Reuse is a one-of-a-kind second-hand jacket bought for a bargain price. It’s a stack of ‘new to you’ books where every penny supported a charity. Or that item cluttering up your house becoming a lifesaver when passed on to a friend. If we really have reached peak stuff, then reuse is the future of shopping.

What is reuse?

Many of the things we throw away haven’t always reached the end of their useful life. From clothes sitting in our wardrobes, old curtains stored in a cupboard, electricals we don't use or furniture that just won't fit. If you don’t want or need it, check whether it can still be used by someone else.  

  1. Sharing

  2. Repairing

  3. Donating

  4. Re-selling

Icon showing the reuse symbol

71% of parents would pass on unwanted toys to friends and family or donate them to a good cause. 

6 reasons to keep reusing

  1. Save money, energy and resources.

  2. Find unique, one-off items in second-hand shops.

  3. Second-hand can mean better quality for less money as items have stood the test of time.

  4. Being kind to the planet.

  5. Help your local community and bring people together.

  6. Learn a new skill like repairing or upcycling.

What is Revolve?

Revolve is Zero Waste Scotland’s support programme for the reuse sector in Scotland. Revolve offers information and resources to support reuse businesses to meet legal obligations, follow best practice and to work more effectively and efficiently.

green banner with person looking at a rail of clothing

Local Zero Podcast

More and more people are “joyfully buying second-hand” and, in doing so, doing their bit to tackle the climate crisis. That’s the message from Zero Waste Scotland’s Prevention and Reuse Manager Sam Moir, during a guest spot on Local Zero – a podcast focussed on community climate action.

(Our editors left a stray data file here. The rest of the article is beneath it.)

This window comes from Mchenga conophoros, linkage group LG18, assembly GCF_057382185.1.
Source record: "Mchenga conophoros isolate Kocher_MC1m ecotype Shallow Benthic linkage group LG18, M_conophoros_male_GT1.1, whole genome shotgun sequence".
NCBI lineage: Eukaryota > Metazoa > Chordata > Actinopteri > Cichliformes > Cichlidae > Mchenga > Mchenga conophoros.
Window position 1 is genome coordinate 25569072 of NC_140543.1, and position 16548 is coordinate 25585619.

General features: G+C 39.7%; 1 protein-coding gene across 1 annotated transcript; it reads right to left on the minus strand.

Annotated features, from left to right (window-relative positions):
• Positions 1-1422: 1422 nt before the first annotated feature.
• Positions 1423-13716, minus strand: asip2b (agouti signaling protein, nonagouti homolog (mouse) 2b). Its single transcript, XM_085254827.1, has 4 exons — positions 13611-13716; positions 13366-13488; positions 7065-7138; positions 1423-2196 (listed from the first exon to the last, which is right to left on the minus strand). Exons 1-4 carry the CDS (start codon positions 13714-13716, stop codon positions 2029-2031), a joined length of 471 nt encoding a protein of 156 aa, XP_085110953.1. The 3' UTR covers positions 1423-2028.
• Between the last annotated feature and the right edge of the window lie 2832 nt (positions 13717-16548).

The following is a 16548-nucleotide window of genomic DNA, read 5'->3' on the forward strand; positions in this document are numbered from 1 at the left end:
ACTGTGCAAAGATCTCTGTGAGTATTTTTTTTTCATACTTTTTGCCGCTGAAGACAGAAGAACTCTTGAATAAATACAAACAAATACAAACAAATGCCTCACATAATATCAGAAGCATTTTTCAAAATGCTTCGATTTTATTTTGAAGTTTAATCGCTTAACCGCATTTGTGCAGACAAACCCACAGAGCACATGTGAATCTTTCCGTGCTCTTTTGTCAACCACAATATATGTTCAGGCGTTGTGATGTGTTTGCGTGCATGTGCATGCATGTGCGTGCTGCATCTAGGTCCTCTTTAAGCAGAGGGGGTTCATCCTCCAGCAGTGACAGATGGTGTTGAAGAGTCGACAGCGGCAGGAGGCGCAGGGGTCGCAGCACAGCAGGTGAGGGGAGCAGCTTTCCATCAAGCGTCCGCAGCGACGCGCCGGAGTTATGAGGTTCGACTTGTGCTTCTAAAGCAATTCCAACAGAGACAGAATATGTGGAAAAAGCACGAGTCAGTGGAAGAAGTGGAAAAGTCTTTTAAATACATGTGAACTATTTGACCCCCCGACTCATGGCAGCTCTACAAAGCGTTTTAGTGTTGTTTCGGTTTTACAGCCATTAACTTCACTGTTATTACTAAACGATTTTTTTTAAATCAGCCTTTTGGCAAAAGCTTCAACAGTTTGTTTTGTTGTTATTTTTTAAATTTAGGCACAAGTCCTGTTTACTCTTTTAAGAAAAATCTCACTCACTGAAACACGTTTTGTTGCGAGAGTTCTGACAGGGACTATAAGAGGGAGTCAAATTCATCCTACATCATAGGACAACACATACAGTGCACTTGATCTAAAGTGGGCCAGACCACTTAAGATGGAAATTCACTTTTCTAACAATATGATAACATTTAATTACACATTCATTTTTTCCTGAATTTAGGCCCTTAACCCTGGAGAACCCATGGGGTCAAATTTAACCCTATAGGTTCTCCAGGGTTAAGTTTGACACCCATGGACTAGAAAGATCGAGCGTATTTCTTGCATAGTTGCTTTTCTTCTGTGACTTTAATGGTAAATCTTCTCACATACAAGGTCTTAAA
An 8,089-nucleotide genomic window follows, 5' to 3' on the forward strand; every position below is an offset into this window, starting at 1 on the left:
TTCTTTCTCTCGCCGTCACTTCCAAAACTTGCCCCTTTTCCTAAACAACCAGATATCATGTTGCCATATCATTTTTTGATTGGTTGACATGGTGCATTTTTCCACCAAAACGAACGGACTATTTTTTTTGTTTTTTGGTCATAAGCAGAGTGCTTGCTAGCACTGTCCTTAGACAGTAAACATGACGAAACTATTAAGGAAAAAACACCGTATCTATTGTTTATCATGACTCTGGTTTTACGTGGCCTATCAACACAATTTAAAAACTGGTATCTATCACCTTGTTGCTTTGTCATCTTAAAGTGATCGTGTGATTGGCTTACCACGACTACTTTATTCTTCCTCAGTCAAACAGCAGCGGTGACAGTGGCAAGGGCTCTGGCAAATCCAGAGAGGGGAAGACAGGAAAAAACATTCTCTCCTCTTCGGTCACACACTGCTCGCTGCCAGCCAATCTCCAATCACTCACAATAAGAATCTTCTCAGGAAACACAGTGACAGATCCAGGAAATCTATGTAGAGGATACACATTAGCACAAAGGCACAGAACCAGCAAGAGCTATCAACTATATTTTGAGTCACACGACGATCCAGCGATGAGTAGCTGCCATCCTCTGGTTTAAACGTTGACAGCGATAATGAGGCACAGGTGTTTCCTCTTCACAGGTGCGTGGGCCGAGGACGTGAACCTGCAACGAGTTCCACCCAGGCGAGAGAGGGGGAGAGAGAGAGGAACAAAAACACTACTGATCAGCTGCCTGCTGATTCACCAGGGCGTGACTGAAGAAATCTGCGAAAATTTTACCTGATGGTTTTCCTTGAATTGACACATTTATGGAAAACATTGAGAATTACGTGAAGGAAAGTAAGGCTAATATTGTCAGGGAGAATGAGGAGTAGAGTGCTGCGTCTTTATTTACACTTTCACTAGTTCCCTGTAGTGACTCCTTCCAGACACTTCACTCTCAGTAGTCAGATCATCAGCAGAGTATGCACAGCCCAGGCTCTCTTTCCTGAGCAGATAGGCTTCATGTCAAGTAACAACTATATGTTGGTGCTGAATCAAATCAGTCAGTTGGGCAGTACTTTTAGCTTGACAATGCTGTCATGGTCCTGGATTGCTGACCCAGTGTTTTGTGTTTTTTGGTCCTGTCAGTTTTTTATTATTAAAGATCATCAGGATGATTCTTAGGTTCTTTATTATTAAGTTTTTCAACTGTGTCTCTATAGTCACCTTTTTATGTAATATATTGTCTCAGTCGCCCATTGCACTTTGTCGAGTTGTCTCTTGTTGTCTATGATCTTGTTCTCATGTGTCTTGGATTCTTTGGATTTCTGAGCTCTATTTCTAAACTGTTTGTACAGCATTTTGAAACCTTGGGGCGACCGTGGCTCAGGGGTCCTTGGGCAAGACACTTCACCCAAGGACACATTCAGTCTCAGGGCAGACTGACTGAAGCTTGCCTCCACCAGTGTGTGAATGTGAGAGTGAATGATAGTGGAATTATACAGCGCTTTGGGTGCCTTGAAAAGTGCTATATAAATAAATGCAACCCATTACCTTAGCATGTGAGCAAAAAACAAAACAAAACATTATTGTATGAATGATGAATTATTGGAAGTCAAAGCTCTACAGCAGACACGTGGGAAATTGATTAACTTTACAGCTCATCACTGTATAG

Sam talks about the shift in attitude towards preloved goods and how reuse is a key part of Scotland’s circular economy future. Listen below from 26 minutes in. 

Take the next step

Need something new to you?

Choose reused by purchasing items second-hand.

Look after what you have

If something breaks, rather than throwing it in the bin, pop along to a repair cafe to make it good as new.

Pass on

Give unwanted items to friends or family, or look out for a local swap shop - swapping events for clothes, small electricals or furniture.

Have a #TrialPeriod

The environmental impact of single-use period products is staggering with 427.5 million being disposed of every year in Scotland. Even worse, one pad can take up to 500 years to break down. 

Trial period graphic in pink, with the text "Try swapping to planet loving five year lasting reusable menstrual pads"
People working to repair an item in a reuse hub

Join the Share and Repair Revolution

The Share and Repair Network is a nationwide network of sharing libraries and repair projects across Scotland.